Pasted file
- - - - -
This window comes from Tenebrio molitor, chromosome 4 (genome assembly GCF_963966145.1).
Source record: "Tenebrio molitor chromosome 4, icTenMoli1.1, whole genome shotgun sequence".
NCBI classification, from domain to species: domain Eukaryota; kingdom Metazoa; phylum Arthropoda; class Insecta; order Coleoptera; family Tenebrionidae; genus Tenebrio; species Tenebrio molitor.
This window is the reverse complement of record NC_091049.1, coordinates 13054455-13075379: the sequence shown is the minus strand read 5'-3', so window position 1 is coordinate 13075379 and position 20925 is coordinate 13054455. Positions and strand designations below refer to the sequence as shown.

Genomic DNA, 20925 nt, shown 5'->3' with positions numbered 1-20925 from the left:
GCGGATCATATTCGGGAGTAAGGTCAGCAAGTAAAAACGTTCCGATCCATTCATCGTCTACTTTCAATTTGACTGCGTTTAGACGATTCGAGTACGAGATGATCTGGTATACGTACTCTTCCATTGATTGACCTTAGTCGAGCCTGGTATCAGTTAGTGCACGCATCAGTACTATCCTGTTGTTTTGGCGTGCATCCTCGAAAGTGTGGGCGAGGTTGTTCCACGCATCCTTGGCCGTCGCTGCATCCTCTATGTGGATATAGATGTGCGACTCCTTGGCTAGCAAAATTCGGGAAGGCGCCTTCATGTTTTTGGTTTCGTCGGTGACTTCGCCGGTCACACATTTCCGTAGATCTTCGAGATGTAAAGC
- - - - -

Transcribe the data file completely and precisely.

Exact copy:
This window comes from Tenebrio molitor, chromosome 4 (genome assembly GCF_963966145.1).
Source record: "Tenebrio molitor chromosome 4, icTenMoli1.1, whole genome shotgun sequence".
NCBI classification, from domain to species: domain Eukaryota; kingdom Metazoa; phylum Arthropoda; class Insecta; order Coleoptera; family Tenebrionidae; genus Tenebrio; species Tenebrio molitor.
This window is the reverse complement of record NC_091049.1, coordinates 13054455-13075379: the sequence shown is the minus strand read 5'-3', so window position 1 is coordinate 13075379 and position 20925 is coordinate 13054455. Positions and strand designations below refer to the sequence as shown.

Genomic DNA, 20925 nt, shown 5'->3' with positions numbered 1-20925 from the left:
GCGGATCATATTCGGGAGTAAGGTCAGCAAGTAAAAACGTTCCGATCCATTCATCGTCTACTTTCAATTTGACTGCGTTTAGACGATTCGAGTACGAGATGATCTGGTATACGTACTCTTCCATTGATTGACCTTAGTCGAGCCTGGTATCAGTTAGTGCACGCATCAGTACTATCCTGTTGTTTTGGCGTGCATCCTCGAAAGTGTGGGCGAGGTTGTTCCACGCATCCTTGGCCGTCGCTGCATCCTCTATGTGGATATAGATGTGCGACTCCTTGGCTAGCAAAATTCGGGAAGGCGCCTTCATGTTTTTGGTTTCGTCGGTGACTTCGCCGGTCACACATTTCCGTAGATCTTCGAGATGTAAAGC